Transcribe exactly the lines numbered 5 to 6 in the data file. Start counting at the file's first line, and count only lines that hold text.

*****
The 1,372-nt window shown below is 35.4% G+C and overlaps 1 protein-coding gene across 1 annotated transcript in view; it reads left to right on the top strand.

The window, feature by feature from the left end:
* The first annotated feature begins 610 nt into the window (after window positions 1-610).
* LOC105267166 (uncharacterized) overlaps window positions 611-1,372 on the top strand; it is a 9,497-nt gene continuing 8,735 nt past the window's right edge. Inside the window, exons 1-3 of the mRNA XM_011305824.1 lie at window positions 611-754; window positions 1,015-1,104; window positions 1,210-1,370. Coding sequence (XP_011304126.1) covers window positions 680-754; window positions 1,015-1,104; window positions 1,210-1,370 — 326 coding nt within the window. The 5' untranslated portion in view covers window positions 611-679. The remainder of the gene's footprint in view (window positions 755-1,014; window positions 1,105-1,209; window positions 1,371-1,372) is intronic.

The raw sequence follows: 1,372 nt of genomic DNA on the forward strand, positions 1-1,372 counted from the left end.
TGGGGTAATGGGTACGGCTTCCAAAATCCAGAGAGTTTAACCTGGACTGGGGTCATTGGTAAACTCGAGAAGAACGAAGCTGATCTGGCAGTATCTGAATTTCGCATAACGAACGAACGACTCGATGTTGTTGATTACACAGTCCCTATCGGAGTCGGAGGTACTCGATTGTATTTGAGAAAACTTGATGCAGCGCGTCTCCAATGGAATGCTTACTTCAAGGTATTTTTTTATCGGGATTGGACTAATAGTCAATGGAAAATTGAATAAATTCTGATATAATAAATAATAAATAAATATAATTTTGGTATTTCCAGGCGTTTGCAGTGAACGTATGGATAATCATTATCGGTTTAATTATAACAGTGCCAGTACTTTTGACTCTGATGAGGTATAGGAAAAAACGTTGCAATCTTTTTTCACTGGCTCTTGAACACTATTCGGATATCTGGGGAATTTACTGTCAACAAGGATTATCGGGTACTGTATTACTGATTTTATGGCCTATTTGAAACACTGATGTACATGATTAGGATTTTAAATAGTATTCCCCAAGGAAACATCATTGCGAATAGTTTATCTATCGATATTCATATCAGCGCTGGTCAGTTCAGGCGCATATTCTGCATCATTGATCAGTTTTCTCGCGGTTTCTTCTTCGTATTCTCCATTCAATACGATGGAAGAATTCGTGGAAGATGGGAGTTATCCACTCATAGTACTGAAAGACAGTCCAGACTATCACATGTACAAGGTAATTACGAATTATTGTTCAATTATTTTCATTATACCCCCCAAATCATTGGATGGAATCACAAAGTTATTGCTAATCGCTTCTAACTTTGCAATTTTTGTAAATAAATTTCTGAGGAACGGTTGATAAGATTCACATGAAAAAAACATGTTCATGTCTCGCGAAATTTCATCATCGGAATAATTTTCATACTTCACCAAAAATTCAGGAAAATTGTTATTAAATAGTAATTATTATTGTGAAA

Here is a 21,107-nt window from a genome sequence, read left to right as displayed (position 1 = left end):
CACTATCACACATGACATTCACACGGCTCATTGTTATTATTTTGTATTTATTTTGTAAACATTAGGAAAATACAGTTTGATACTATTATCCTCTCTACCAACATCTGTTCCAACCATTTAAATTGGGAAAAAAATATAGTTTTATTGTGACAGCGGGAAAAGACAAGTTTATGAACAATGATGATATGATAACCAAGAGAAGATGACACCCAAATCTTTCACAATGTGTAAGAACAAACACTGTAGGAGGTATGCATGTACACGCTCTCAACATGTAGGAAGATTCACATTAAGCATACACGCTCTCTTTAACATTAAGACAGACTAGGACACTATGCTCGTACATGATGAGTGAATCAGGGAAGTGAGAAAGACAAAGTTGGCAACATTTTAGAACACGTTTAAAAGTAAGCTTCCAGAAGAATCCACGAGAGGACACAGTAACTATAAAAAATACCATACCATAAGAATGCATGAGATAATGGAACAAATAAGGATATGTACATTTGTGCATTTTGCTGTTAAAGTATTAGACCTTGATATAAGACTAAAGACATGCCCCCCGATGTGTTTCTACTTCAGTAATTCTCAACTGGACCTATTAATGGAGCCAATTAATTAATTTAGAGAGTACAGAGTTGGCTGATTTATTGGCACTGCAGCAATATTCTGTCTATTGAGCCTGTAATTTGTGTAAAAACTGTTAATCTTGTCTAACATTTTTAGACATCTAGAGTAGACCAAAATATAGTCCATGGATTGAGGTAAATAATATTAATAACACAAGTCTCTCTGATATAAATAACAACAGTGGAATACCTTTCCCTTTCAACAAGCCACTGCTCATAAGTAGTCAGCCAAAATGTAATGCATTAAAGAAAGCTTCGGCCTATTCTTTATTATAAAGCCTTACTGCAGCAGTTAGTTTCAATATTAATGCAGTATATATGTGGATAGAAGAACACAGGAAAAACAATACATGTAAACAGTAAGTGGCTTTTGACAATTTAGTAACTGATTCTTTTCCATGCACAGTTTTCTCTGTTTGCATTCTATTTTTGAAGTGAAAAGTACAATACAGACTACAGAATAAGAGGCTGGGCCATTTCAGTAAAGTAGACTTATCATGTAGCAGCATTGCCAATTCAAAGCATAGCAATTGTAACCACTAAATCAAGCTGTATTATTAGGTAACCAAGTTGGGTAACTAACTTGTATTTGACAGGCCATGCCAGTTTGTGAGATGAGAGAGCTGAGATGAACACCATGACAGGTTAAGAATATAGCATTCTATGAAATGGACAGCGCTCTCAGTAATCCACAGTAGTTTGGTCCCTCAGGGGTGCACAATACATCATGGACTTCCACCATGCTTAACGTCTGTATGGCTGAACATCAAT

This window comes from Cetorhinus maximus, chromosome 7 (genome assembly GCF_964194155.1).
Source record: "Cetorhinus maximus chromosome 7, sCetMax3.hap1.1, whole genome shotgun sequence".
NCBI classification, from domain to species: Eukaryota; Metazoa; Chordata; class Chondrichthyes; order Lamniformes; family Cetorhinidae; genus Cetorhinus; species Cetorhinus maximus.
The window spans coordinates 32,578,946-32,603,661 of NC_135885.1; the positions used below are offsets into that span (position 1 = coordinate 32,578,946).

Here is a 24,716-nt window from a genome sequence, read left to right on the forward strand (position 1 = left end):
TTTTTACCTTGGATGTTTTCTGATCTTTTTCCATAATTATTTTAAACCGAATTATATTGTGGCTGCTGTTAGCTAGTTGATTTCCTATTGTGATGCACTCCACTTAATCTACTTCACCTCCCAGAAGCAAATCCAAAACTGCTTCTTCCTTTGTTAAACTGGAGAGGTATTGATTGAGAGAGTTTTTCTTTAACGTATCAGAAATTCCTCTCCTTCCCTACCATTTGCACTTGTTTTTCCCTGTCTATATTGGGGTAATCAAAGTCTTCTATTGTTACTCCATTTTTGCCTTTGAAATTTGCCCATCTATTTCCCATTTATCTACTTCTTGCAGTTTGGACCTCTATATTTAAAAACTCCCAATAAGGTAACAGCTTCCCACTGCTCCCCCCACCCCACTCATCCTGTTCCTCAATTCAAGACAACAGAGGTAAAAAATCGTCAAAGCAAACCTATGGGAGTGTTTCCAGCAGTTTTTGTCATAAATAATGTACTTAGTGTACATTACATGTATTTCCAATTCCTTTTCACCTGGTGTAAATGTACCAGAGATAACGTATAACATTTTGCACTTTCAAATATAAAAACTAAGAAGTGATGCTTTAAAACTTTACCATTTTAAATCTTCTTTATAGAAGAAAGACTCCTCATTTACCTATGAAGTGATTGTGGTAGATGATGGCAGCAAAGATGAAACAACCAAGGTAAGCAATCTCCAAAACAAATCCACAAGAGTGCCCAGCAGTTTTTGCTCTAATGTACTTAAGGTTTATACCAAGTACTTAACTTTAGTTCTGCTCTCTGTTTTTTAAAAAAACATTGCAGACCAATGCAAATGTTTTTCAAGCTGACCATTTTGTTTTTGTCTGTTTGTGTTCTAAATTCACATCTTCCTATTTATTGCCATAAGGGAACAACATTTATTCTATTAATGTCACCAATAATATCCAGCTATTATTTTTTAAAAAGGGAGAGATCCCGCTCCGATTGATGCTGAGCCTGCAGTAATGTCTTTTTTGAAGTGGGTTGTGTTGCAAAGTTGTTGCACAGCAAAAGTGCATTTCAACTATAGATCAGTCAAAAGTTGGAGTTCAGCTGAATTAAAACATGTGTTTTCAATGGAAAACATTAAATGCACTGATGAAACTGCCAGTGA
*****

The raw sequence follows: 1,372 nt of genomic DNA on the forward strand, positions 1-1,372 counted from the left end.
TGGGGTAATGGGTACGGCTTCCAAAATCCAGAGAGTTTAACCTGGACTGGGGTCATTGGTAAACTCGAGAAGAACGAAGCTGATCTGGCAGTATCTGAATTTCGCATAACGAACGAACGACTCGATGTTGTTGATTACACAGTCCCTATCGGAGTCGGAGGTACTCGATTGTATTTGAGAAAACTTGATGCAGCGCGTCTCCAATGGAATGCTTACTTCAAGGTATTTTTTTATCGGGATTGGACTAATAGTCAATGGAAAATTGAATAAATTCTGATATAATAAATAATAAATAAATATAATTTTGGTATTTCCAGGCGTTTGCAGTGAACGTATGGATAATCATTATCGGTTTAATTATAACAGTGCCAGTACTTTTGACTCTGATGAGGTATAGGAAAAAACGTTGCAATCTTTTTTCACTGGCTCTTGAACACTATTCGGATATCTGGGGAATTTACTGTCAACAAGGATTATCGGGTACTGTATTACTGATTTTATGGCCTATTTGAAACACTGATGTACATGATTAGGATTTTAAATAGTATTCCCCAAGGAAACATCATTGCGAATAGTTTATCTATCGATATTCATATCAGCGCTGGTCAGTTCAGGCGCATATTCTGCATCATTGATCAGTTTTCTCGCGGTTTCTTCTTCGTATTCTCCATTCAATACGATGGAAGAATTCGTGGAAGATGGGAGTTATCCACTCATAGTACTGAAAGACAGTCCAGACTATCACATGTACAAGGTAATTACGAATTATTGTTCAATTATTTTCATTATACCCCCCAAATCATTGGATGGAATCACAAAGTTATTGCTAATCGCTTCTAACTTTGCAATTTTTGTAAATAAATTTCTGAGGAACGGTTGATAAGATTCACATGAAAAAAACATGTTCATGTCTCGCGAAATTTCATCATCGGAATAATTTTCATACTTCACCAAAAATTCAGGAAAATTGTTATTAAATAGTAATTATTATTGTGAAA